Invasive SpeciesVariable watermilfoil

Myriophyllum heterophyllum
NOT FOUND by outandabout
ID Confirmed
Quality checked by p.maloney
Peer reviewed by
Field Notes
We predicted that we would find invasive species at Highland Lake due the area's high human population, this is most populated county in Maine, extensive shoreline development, proximity to major roads, and the confirmed presence of invasive species in nearby bodies of water. Upon our arrival, we saw numerous purple flowers, frogs, dragonflies, an empty bottle and an air pump, plants that looked like grasses, and trees. Most of the trees were hardwoods, including birches and alders. A large great blue heron flew off when we arrived. The immediate area around us looked marshy. A sandy bottom substrate existed below our feet, constituting the boat ramp, but when walked near the aquatic plants the bottom became very muddy and soft. We saw plant debris on the bottom. The land around this section of the lake is very flat. The majority of the lake was not visible. This area may not reflect the degree of development along the rest of the lake. We did not see any house, docks, or boats from this spot, but Google Earth revealed many roads and houses in the area. The breeze was light, the sky partly cloudy, the temperature was warm, and it rained briefly during our visit. We were able to hear cars from this site.
Supporting Evidence
Photo of my evidence.
Most of the plants we found were "emergent," with large portions above the water's surface. Only one of our specimens qualified as submerged. Variable watermilfoil is a submerged plant. Only its white flowers stick above the surface. We did not see any flowers.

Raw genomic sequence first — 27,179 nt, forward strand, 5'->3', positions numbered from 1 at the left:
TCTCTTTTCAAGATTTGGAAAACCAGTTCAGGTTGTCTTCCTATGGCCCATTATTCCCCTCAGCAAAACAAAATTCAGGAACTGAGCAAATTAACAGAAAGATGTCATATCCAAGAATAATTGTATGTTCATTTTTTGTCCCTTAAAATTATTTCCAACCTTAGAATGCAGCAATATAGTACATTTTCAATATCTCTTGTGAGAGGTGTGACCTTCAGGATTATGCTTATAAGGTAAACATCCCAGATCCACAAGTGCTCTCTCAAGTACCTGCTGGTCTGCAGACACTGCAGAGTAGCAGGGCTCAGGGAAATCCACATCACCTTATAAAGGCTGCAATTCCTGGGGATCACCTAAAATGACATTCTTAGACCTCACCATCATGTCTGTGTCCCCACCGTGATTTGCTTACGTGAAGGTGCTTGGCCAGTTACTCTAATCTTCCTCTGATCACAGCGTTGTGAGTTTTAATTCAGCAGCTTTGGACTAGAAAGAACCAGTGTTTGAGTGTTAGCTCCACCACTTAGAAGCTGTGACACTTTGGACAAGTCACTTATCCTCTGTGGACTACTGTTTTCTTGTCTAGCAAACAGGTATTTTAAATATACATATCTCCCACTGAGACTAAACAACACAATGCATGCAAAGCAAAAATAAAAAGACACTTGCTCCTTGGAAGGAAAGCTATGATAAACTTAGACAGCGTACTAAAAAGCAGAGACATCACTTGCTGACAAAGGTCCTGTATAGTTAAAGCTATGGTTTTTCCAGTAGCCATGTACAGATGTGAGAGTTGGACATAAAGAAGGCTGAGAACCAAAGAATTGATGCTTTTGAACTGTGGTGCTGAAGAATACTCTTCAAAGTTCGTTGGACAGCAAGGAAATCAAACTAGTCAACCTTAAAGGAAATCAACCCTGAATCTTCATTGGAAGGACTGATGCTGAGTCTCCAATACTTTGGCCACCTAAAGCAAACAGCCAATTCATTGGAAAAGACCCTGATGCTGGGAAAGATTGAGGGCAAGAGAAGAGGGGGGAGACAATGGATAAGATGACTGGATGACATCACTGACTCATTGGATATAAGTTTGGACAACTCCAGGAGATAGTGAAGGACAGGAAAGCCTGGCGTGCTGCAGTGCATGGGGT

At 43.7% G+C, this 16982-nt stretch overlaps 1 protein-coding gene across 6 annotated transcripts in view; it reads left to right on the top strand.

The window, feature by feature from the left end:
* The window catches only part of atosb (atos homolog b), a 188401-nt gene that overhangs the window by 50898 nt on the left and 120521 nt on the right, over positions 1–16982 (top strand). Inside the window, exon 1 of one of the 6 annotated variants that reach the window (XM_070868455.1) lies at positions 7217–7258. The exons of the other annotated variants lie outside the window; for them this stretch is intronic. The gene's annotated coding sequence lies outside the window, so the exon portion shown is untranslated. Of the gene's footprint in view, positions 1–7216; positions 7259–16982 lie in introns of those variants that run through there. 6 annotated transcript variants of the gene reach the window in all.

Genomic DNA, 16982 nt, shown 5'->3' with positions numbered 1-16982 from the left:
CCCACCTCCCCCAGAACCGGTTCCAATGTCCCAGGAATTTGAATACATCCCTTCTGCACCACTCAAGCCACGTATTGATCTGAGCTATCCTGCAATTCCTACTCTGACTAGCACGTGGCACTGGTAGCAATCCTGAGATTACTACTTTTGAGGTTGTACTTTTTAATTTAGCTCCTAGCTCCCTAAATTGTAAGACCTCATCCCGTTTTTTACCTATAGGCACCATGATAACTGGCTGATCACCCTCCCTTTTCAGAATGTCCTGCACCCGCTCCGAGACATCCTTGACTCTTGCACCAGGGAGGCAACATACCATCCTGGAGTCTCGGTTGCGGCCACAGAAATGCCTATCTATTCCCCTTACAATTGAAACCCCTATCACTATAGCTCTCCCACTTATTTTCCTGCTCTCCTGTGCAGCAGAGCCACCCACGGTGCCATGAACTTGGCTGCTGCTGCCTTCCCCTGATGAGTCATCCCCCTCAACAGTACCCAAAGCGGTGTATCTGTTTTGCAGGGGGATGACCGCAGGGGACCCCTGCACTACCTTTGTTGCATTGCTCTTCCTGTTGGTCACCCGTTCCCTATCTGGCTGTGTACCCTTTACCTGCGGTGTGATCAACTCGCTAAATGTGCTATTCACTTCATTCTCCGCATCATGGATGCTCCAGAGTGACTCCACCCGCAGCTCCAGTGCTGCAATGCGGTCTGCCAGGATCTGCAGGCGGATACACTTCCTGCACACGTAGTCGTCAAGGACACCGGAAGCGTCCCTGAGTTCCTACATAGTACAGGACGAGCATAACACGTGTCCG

Photo of my evidence.
Variable water milfoil has whorled leaves, which are feather divided. If you viewed a segment of this plant, it would resemble a raccoon tail. The plant we examined did not have whorled, feather-divided leaves, nor did it look like the tail of a raccoon.
Photo of my evidence.
Variable milfoil has thick, reddish stems. Our specimen was green, without any red or thick segments. Our specimen was very thin and tangled easily.
Species Observation: Species Looked For
Did you find it?: 
I think I did not find it
Scientific name:
Myriophyllum heterophyllum
Common name:
Variable watermilfoil
Sampling method: 
Just looking around
Weed weasel
Photo of our sampling method.
Place Studied
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Map this species
N 43.752070 °
W -70.354540 °
Observation Site Information
A photo of our study site.
Freshwater - In a pond or lake
Trip Information
Highland Lake
Trip date: 
Thu, 2011-08-04 14:00
Town or city: 
Type of investigation: 
Species and Habitat Survey
MIDAS Code: 
Habitat Observations
Species diversity: 
Evidence of vectors: 
Boat ramp
Dirt road
Water temperature: 
Dissolved oxygen: 


Hey outandabout,

I really like your field note. Seems like you did your homework before your data collection work - great! And super that you found out and shared things (with sources!) about your lake that you couldn't see from your field site (like the fact that it is quite heavily developed). Your note really gives context to the observation you made, and makes me doubly glad that you didn't find M. heterophyllum there!

And you included a whole bunch of useful observations about the site - like the bottom type, etc.

Great method photo, too.

thanks for reporting!

Great pictures showing your evidence for NOT finding the species. A nice shot of weed weasel deployment, as well!!